As the old saying — often attributed to Bette Davis — has it, “Getting old ain’t for sissies.” For most people, growing old is a lot better if they can stay in their own homes as they age, something called “aging in place.”
But for many older people, especially those with some degree of cognitive impairment, staying at home has not been a realistic option. The good news is modern technology might be changing that.
Data-Driven Home Care Devices
For more than a decade, researchers at the Oregon Center for Aging and Technology, a part of Oregon Health & Science University (OHSU), have been gathering data that can track the health and well-being of people as they age.
One such initiative, CART (Collaborative Aging Research using Technology), is collecting data about individuals from diverse backgrounds and using that data to better understand how health changes over time.
Another initiative, AI-Caring (an acronym for this mouthful: AI Institute for Collaborative Assistance and Responsive Interaction for Networked Groups), is a research institute focused on artificial intelligence and funded by the National Science Foundation.
It involves a collaboration among five universities: Georgia Tech, Carnegie Mellon University, Oregon State University, the University of Massachusetts Lowell, and OHSU. The institute aims to develop artificial intelligence systems that help aging adults (including those diagnosed with mild cognitive impairment) and their caregivers.
Ultimately the goal of these programs is to develop technologies that keep people independent as long as possible as they age, explains Jeffery Kaye, MD, director of the OHSU Layton Aging & Alzheimer’s Disease Center. What might this tech look like?
To start off, it might look like nothing more than a small doorbell. Soon, it might look like a robot.
Aging in Place Products
One reason people have to move to assisted living, even in the early stages of cognitive decline, is because they’re likely to forget important things, such as turning off the stove or closing the front door.
Sonia Chernova, an expert in interactive computing at Georgia Tech University, is the lead principal investigator with AI-Caring. She describes a standard suite of sensors that can monitor such things and alert a caregiver if, say, someone leaves the stove on. Keeping tabs on the refrigerator can help, too. If the fridge hasn’t been opened all day, that can be a sign that the person is not eating, says Chernova.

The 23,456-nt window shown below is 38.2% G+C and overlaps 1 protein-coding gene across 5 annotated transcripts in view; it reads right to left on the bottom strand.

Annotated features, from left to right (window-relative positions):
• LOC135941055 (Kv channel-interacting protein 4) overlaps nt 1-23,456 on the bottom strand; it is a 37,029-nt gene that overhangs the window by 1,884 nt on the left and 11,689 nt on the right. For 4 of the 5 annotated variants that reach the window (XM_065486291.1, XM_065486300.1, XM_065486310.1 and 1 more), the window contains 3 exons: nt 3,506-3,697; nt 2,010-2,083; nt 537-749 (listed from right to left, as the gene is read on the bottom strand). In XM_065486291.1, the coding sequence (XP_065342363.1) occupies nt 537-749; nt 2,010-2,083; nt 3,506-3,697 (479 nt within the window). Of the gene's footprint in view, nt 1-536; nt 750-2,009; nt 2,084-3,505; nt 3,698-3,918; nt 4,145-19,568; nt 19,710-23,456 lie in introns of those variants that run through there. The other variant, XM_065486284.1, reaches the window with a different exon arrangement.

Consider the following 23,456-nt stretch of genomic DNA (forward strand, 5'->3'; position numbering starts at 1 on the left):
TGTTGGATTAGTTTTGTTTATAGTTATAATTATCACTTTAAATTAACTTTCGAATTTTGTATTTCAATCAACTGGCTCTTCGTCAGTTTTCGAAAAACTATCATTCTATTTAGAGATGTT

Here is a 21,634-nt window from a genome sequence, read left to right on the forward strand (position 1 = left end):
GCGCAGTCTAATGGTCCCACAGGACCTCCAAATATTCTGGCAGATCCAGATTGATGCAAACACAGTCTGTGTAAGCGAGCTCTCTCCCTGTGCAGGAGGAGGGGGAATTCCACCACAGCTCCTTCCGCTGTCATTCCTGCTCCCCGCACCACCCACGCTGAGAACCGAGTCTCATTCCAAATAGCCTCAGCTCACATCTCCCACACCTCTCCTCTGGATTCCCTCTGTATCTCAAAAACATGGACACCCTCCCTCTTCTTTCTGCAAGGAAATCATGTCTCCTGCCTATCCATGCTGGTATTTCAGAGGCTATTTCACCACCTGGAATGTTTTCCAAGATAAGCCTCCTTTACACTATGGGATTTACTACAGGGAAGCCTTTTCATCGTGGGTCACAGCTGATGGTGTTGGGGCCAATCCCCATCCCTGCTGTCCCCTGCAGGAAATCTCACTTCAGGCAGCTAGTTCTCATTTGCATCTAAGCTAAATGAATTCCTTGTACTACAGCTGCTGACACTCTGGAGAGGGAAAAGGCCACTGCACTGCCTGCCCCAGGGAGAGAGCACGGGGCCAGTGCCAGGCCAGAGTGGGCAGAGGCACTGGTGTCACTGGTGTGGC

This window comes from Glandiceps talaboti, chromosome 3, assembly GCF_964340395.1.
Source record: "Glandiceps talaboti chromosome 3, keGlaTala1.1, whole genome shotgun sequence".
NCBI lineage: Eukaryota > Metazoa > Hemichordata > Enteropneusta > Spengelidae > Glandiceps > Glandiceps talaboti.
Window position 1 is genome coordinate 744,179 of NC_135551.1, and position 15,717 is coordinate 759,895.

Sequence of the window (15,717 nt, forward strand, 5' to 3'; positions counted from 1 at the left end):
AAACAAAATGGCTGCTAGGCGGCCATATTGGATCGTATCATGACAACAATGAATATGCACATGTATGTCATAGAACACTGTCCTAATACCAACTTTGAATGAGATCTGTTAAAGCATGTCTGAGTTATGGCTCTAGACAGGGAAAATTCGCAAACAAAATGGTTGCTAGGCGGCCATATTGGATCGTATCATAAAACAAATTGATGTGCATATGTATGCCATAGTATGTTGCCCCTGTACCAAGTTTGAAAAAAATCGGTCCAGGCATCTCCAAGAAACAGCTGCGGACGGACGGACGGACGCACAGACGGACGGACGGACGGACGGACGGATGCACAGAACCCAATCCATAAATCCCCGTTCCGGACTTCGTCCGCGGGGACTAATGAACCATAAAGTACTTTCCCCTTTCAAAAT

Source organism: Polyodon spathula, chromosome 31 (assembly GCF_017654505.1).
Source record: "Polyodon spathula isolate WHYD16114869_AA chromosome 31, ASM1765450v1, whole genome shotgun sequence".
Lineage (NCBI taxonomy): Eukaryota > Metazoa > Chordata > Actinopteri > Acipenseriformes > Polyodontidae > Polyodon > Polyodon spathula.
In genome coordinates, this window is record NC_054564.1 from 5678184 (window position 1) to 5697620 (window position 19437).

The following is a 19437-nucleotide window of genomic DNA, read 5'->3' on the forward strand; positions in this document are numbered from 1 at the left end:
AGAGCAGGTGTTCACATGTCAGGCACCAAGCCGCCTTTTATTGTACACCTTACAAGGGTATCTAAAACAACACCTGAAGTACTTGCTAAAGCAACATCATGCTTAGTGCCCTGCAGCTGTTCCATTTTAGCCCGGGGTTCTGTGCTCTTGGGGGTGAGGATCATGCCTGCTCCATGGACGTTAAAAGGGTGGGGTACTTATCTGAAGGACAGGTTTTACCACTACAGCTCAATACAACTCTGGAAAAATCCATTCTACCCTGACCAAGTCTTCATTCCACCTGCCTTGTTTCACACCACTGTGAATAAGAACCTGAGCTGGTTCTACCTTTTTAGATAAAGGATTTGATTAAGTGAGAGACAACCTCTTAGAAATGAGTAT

Programmable electronic pill boxes can ensure the right medications are taken at the right time and even alert caregivers if a dose is missed. Smart scales can track weight, body fat, pulse and even room temperature, providing data for researchers and real-time information for doctors and caregivers.
Read More: How AI Will Change Medicine Forever
In a more complex system, says Chernova, home sensors using AI could detect what’s normal for a given person, then alert someone if something changes. For example, say you always pick up your mail in the afternoon. If one day, you do it at three in the morning, the system will note that change and send out an alert.
These sensors can, of course, be programmed to meet the needs of individuals and their caregivers. AI-Caring teams are currently testing what features people want. For example, they’ve found that patients generally prefer a medication reminder to ask, “Have you taken your medication today?” rather than, “Don’t forget to take your medication.”
It seems like a small difference, but those kinds of details can change how the whole system is perceived, says Chernova. It also puts more agency in the hands of the patient, which is, after all, what aging in place is all about.
The Future of Assistive Robots
Researchers are also looking at how assistive robotics might be used to help people age in place. A robot, says Chernova, might make it possible for relatives and caregivers who don’t live nearby to check in and assist via a telepresence, much like healthcare providers do with telehealth.
Soon robots might be able to help around the house, doing simple chores and fetching items. Chernova says these robots aren’t yet being used in people’s homes, but her team is looking into ways robots can help. Stretch, designed by Hello Robot, is a platform being developed specifically for in-home care, Chernova says.
One day, your caregiver might be a robot — and that robot might be what makes it possible for you to grow old in your own home.